Bringing Partisan Rage to the Grocery Store

A few weeks ago, The Economist told its readers about a new smartphone app you can use in your grocery store to find out if the makers of a given food or consumer product agree or disagree with your politics:

"A new app called BuyPartisan reveals whether any given product is made by Republicans or Democrats. Using an iPhone's camera, it scans the barcode and reports back on the ideology (as measured by donations to political parties) of the directors and staff of the company in question."

Even the Colbert Report got in on this story (warning before you click: it's not all that funny). After watching it, I'm thinking that half of all Cheerios eaters are gonna need to rethink breakfast.

Of course, any CK reader--regardless of political affiliation--already knows to avoid all branded boxed cereals. It's not a political issue, it's an issue of consumers receiving proper value for their money.

But this brings up a bigger, broader question that I'd like to ask readers: How important is it that the company you buy from shares your views?

And if it's important, where do you draw the line? With what products? If you hear, for example, that the chairman of the company that makes your pasta brand doesn't happen to validate your lifestyle, do you instantly change brands?

And if that's the case, what if your monopoly electric power company leans to the left and you're a Republican? Do you live off the grid? What do you do if you're a Democrat, you need to fill up your tank, and you can't find a left-leaning oil company? Where do you compromise, and where won't you? Or does this even matter at all?

Readers, share your thoughts: does it matter if a company you buy from holds views that differ from yours?

Read Next: How To Be Manipulated By a Brand

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Anonymous said...

With the caveat that a fairly large swath of people can't remember for long why they became irritated with "Olive Garden" & then "Papa Johns" & then & then & then, there is a folly in this exercise.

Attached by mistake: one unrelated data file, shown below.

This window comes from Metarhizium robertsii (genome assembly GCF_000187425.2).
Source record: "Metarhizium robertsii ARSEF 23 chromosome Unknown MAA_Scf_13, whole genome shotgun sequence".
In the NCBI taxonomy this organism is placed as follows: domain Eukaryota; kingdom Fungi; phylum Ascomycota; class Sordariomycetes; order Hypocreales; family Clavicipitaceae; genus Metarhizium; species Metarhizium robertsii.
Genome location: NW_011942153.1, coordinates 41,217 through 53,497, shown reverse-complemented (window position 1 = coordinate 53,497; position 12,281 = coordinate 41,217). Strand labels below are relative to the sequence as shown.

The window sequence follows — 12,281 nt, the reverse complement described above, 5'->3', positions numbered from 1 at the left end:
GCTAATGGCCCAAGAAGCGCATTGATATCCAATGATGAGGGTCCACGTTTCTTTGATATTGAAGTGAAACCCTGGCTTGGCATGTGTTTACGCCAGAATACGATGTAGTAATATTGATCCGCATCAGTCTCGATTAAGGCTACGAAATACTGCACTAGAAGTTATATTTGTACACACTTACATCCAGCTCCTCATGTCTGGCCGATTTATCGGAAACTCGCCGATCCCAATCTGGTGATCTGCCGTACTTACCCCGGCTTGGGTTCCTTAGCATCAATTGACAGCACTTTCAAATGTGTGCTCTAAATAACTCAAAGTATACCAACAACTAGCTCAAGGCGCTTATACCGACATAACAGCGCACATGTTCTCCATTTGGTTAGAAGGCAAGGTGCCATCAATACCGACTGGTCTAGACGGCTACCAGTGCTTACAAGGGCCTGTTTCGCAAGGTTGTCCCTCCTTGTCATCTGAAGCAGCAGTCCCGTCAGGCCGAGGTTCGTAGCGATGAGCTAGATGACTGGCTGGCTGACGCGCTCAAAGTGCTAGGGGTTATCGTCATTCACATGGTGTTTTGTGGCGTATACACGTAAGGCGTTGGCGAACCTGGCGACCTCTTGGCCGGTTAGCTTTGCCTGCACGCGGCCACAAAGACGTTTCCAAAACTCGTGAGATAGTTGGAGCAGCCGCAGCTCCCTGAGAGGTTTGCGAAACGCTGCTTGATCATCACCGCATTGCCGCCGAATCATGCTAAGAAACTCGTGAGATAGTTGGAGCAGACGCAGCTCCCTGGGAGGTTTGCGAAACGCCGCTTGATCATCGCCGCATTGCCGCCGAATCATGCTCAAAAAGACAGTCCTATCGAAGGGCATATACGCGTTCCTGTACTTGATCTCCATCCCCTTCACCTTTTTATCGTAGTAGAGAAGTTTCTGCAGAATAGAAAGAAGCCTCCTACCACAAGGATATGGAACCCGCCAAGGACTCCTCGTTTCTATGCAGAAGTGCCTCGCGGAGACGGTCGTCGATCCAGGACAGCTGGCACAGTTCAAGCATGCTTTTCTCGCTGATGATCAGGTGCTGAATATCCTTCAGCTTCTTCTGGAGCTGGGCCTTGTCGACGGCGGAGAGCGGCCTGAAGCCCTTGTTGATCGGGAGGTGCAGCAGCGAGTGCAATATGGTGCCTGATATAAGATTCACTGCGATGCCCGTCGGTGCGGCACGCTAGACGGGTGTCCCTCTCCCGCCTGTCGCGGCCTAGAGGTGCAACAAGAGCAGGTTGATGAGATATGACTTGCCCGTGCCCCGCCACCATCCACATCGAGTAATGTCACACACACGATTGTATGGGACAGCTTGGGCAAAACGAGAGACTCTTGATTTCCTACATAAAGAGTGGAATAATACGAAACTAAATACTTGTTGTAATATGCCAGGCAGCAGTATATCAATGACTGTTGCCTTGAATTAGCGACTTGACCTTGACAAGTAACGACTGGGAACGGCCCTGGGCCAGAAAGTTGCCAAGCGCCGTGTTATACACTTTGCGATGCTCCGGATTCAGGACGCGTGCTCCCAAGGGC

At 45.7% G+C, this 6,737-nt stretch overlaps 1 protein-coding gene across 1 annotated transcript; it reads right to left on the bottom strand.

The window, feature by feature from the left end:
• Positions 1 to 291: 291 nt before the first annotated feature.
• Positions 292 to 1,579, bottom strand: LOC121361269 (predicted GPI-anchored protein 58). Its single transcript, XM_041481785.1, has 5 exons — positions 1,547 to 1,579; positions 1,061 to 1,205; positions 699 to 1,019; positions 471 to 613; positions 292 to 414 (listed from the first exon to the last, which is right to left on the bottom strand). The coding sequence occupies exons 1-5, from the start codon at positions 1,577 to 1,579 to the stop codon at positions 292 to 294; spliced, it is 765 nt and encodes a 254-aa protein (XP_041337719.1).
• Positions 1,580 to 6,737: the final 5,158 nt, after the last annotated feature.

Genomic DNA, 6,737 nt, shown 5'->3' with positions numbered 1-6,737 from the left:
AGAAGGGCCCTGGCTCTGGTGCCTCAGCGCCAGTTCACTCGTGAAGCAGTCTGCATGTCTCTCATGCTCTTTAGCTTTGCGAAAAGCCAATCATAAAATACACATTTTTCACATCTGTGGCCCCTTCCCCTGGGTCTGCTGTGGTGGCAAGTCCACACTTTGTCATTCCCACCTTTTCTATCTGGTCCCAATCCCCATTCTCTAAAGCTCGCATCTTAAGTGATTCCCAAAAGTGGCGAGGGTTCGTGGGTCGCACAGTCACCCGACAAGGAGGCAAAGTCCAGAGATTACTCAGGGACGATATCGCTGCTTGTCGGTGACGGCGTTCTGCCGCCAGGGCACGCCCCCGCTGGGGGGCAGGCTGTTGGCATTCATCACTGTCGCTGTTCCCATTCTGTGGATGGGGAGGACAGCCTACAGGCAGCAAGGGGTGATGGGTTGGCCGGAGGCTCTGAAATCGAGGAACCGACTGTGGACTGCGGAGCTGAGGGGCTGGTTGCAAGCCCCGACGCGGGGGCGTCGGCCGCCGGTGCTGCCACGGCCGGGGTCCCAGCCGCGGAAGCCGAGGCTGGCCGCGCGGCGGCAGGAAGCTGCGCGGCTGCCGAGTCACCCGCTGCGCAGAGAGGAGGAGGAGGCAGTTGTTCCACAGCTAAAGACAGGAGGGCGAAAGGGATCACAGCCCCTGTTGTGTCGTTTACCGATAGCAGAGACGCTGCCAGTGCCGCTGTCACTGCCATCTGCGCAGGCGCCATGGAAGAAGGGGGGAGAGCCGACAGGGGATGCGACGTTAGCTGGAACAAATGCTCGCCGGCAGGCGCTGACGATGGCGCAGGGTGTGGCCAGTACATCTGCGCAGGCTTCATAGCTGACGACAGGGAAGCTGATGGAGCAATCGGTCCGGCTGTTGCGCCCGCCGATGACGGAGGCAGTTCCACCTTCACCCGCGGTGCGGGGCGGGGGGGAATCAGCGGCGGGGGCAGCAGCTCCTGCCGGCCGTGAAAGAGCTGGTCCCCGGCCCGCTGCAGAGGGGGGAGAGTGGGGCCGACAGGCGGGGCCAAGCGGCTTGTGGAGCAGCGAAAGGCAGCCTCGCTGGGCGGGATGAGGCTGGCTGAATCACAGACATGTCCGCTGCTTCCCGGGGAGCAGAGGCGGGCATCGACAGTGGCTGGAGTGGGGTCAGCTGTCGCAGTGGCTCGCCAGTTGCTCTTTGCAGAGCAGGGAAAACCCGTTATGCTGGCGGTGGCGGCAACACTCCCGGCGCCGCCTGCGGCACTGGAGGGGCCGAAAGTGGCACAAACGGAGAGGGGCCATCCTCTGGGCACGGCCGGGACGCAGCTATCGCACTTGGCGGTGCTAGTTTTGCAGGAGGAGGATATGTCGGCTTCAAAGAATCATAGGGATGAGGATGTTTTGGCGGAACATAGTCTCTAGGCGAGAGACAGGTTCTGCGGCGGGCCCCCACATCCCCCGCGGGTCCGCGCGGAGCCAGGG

Also there are some companies that you might support for X but disagree on Y (I imagine this happens a lot.)

Not unlike the rest of life you have to pick your battles.

Once upon a time ago, I did not care for something that Papa Johns did (Probably related to the Affordable Care Act) & therefore chose not to buy that brand of Pizza - unfortunately back in reality, we kind of like that brand of pizza...

Currently I've got an issue with corporations getting involved in the feminine healthcare of its employees, so I am not buying Eden Foods products (not hard, I barely made purchases from them to begin with) nor am I shopping at Hobby Lobby (again not hard, I've never been in a Hobby Lobby store).

Unfortunately I fear that in the not so distant future, there will be more & more companies with this objection & I will be back to choosing the lesser of the 2 weevils.

Without even getting into, how can you tell who exactly make the Food Lion O's that you buy because they are less expensive than Cheerios?

Also without navigating food purchasing choices that are already limited based on your own beliefs - vegan, gluten free, Kosher. If you are self limiting & the companies that make what you want don't support your belief in X - then what?

Not very cohesive, but...

Raymond Ullmer said...

I see in my crystal ball a new supermarket chain that in effect has two stores side-by-side with one check-out in the middle: "Buy Right" and "Buy Left" with all produce politically pre-sorted for your convenience. A big boo-hiss from the shoppers if you ever cross the line in the middle for that ONE thing you need to have!

We haven't been this tribalized since the days of Quake and Quisp cereal.

Mike G said...

Have you ever seen those "American Owned" signs on stores - usually in locations which have strong anti-immigrant feelings, or the Christian fish symbol embedded in advertising. I always wonder if doing those things ultimately helps the merchant make more sales or if it alienates people? (I suppose that all "green" advertising falls into this category as well though perhaps there isn't a potential downside for the business)

Anonymous said...

Give me a break, already. I go to the grocery store to buy food that is healthy and reasonably priced. If you expect me to play follow the leader and boycott products based on advice supplied by some anonymous internet application, it ain't happening!
Read Orwell's Animal Farm. If it was written today the sheep would now be using these apps on their cell phones.

Marcia said...

I dunno. My kids go through phases. They are in a bagel phase, so the cheerios are now stale. I found myself googling cheerios recipes, so I think I will be making cheerios and applesauce muffins, or cheerios granola crunch soon.

My husband is a Kellogg's raisin bran fan. He's tried the other brands, doesn't like the taste. I think it might be the only brand of anything we are loyal to, in the entire house. Except maybe Claritin. I'm allergic to the generic version (funny and ironic, I know).

chacha1 said...

there's a threshold for my political involvement, and it's pretty high. meaning that your garden-variety "boycott" or online petition is not going to get any traction with me, and I would not use an app like this because I think it's just plain dumb.

And ultimately self-defeating.

Partisanship is a PROBLEM, not a solution; our country's founders said so way back in The Federalist Papers.

People who want more partisanship in their lives need to GET a life.